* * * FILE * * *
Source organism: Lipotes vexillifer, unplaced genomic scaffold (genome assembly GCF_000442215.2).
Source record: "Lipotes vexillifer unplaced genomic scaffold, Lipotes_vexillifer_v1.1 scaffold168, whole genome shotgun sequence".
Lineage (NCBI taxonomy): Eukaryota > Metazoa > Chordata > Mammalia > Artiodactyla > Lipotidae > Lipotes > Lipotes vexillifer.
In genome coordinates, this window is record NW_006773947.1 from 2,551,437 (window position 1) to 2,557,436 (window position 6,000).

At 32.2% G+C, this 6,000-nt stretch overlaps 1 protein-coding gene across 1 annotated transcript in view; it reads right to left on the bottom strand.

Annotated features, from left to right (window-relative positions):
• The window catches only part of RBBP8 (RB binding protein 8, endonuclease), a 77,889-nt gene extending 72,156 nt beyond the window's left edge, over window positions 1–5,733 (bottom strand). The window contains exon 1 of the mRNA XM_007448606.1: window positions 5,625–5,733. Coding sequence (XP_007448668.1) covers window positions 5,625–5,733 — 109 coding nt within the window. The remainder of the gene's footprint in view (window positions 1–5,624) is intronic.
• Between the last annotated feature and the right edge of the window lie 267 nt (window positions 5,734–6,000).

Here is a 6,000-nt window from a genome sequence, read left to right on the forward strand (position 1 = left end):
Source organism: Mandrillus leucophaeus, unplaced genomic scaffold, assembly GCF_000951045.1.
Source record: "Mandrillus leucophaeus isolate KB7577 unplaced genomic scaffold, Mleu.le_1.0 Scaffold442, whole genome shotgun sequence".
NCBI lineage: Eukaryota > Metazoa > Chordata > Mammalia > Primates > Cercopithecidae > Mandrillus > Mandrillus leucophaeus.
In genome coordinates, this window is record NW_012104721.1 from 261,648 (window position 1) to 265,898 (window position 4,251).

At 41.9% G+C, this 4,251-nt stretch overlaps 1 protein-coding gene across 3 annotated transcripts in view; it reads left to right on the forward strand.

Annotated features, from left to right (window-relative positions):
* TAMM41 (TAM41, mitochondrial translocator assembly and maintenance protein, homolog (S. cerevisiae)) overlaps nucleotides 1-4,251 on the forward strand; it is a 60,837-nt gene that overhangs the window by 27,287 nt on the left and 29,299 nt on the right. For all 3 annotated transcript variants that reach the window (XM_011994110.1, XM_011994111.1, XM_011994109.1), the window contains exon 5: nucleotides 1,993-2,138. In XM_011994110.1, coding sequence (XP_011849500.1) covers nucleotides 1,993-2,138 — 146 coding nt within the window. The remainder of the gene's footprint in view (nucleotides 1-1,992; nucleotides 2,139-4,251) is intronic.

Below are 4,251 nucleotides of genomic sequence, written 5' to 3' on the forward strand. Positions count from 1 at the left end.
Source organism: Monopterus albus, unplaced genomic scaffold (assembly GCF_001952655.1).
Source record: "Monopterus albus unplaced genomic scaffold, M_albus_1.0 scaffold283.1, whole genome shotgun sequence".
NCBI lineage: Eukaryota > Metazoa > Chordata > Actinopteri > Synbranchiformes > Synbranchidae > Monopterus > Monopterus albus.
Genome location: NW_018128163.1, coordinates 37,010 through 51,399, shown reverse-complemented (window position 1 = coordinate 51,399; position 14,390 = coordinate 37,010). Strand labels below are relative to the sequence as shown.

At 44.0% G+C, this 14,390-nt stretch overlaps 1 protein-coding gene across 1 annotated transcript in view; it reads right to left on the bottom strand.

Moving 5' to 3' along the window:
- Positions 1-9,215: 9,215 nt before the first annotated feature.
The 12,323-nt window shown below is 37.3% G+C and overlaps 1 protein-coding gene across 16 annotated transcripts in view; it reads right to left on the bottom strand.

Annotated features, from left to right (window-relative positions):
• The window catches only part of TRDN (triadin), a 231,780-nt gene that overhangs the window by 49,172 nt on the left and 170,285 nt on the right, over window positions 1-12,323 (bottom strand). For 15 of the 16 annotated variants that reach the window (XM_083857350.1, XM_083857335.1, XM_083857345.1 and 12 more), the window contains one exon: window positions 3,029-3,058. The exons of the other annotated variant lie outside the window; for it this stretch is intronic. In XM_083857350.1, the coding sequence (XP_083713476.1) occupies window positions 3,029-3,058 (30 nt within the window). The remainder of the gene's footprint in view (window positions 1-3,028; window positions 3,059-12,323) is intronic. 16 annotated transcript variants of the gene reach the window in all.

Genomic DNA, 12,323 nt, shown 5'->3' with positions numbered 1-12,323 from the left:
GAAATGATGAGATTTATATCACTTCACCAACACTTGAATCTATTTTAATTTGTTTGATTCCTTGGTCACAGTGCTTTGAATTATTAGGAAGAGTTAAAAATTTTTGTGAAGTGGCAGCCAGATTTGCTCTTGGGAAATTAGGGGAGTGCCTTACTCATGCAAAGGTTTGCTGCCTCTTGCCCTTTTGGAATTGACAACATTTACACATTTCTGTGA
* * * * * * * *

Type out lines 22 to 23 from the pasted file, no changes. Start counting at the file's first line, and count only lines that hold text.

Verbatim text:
At 44.0% G+C, this 14,390-nt stretch overlaps 1 protein-coding gene across 1 annotated transcript in view; it reads right to left on the bottom strand.

Moving 5' to 3' along the window: